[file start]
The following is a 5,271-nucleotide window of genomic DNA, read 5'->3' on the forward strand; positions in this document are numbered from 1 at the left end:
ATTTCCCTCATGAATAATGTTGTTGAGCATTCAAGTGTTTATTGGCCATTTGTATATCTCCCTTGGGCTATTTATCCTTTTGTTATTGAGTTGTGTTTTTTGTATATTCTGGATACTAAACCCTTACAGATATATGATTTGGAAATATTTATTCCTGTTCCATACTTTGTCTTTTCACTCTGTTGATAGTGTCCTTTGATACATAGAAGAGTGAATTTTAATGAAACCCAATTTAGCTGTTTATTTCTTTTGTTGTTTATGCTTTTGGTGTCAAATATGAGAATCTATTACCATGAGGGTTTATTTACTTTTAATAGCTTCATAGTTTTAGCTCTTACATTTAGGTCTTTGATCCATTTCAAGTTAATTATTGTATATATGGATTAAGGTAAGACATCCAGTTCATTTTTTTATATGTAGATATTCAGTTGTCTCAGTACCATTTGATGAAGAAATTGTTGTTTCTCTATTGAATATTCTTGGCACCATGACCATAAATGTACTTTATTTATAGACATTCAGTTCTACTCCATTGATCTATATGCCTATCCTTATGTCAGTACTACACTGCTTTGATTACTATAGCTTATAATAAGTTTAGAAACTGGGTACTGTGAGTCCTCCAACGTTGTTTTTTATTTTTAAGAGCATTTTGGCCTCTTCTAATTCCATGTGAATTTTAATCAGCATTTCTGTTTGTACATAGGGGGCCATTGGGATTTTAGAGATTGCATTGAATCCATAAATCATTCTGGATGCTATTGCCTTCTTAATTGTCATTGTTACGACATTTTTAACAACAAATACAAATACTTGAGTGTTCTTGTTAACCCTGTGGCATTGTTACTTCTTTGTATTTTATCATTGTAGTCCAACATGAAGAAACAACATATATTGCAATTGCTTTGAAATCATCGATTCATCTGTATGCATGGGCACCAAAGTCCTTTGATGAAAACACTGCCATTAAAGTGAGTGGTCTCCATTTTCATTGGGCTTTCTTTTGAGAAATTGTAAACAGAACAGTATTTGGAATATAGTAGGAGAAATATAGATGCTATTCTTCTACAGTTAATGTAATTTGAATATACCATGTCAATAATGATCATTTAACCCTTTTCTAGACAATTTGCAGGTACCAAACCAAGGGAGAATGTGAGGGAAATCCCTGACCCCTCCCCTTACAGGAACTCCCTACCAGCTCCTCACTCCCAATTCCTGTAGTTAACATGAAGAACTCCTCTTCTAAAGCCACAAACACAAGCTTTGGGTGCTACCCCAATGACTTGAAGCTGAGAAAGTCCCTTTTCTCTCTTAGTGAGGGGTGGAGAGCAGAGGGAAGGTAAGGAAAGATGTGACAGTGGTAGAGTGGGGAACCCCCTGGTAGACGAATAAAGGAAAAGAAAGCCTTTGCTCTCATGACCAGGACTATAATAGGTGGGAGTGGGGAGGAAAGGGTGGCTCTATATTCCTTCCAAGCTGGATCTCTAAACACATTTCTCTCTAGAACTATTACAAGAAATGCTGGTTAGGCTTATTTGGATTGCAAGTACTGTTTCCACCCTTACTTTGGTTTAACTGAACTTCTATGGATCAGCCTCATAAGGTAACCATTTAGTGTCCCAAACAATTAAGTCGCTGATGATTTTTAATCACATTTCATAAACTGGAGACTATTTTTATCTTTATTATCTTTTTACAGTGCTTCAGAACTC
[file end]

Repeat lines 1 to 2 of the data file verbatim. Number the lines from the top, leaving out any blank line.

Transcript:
The following is a 5,271-nucleotide window of genomic DNA, read 5'->3' on the forward strand; positions in this document are numbered from 1 at the left end:
ATTTCCCTCATGAATAATGTTGTTGAGCATTCAAGTGTTTATTGGCCATTTGTATATCTCCCTTGGGCTATTTATCCTTTTGTTATTGAGTTGTGTTTTTTGTATATTCTGGATACTAAACCCTTACAGATATATGATTTGGAAATATTTATTCCTGTTCCATACTTTGTCTTTTCACTCTGTTGATAGTGTCCTTTGATACATAGAAGAGTGAATTTTAATGAAACCCAATTTAGCTGTTTATTTCTTTTGTTGTTTATGCTTTTGGTGTCAAATATGAGAATCTATTACCATGAGGGTTTATTTACTTTTAATAGCTTCATAGTTTTAGCTCTTACATTTAGGTCTTTGATCCATTTCAAGTTAATTATTGTATATATGGATTAAGGTAAGACATCCAGTTCATTTTTTTATATGTAGATATTCAGTTGTCTCAGTACCATTTGATGAAGAAATTGTTGTTTCTCTATTGAATATTCTTGGCACCATGACCATAAATGTACTTTATTTATAGACATTCAGTTCTACTCCATTGATCTATATGCCTATCCTTATGTCAGTACTACACTGCTTTGATTACTATAGCTTATAATAAGTTTAGAAACTGGGTACTGTGAGTCCTCCAACGTTGTTTTTTATTTTTAAGAGCATTTTGGCCTCTTCTAATTCCATGTGAATTTTAATCAGCATTTCTGTTTGTACATAGGGGGCCATTGGGATTTTAGAGATTGCATTGAATCCATAAATCATTCTGGATGCTATTGCCTTCTTAATTGTCATTGTTACGACATTTTTAACAACAAATACAAATACTTGAGTGTTCTTGTTAACCCTGTGGCATTGTTACTTCTTTGTATTTTATCATTGTAGTCCAACATGAAGAAACAACATATATTGCAATTGCTTTGAAATCATCGATTCATCTGTATGCATGGGCACCAAAGTCCTTTGATGAAAACACTGCCATTAAAGTGAGTGGTCTCCATTTTCATTGGGCTTTCTTTTGAGAAATTGTAAACAGAACAGTATTTGGAATATAGTAGGAGAAATATAGATGCTATTCTTCTACAGTTAATGTAATTTGAATATACCATGTCAATAATGATCATTTAACCCTTTTCTAGACAATTTGCAGGTACCAAACCAAGGGAGAATGTGAGGGAAATCCCTGACCCCTCCCCTTACAGGAACTCCCTACCAGCTCCTCACTCCCAATTCCTGTAGTTAACATGAAGAACTCCTCTTCTAAAGCCACAAACACAAGCTTTGGGTGCTACCCCAATGACTTGAAGCTGAGAAAGTCCCTTTTCTCTCTTAGTGAGGGGTGGAGAGCAGAGGGAAGGTAAGGAAAGATGTGACAGTGGTAGAGTGGGGAACCCCCTGGTAGACGAATAAAGGAAAAGAAAGCCTTTGCTCTCATGACCAGGACTATAATAGGTGGGAGTGGGGAGGAAAGGGTGGCTCTATATTCCTTCCAAGCTGGATCTCTAAACACATTTCTCTCTAGAACTATTACAAGAAATGCTGGTTAGGCTTATTTGGATTGCAAGTACTGTTTCCACCCTTACTTTGGTTTAACTGAACTTCTATGGATCAGCCTCATAAGGTAACCATTTAGTGTCCCAAACAATTAAGTCGCTGATGATTTTTAATCACATTTCATAAACTGGAGACTATTTTTATCTTTATTATCTTTTTACAGTGCTTCAGAACTC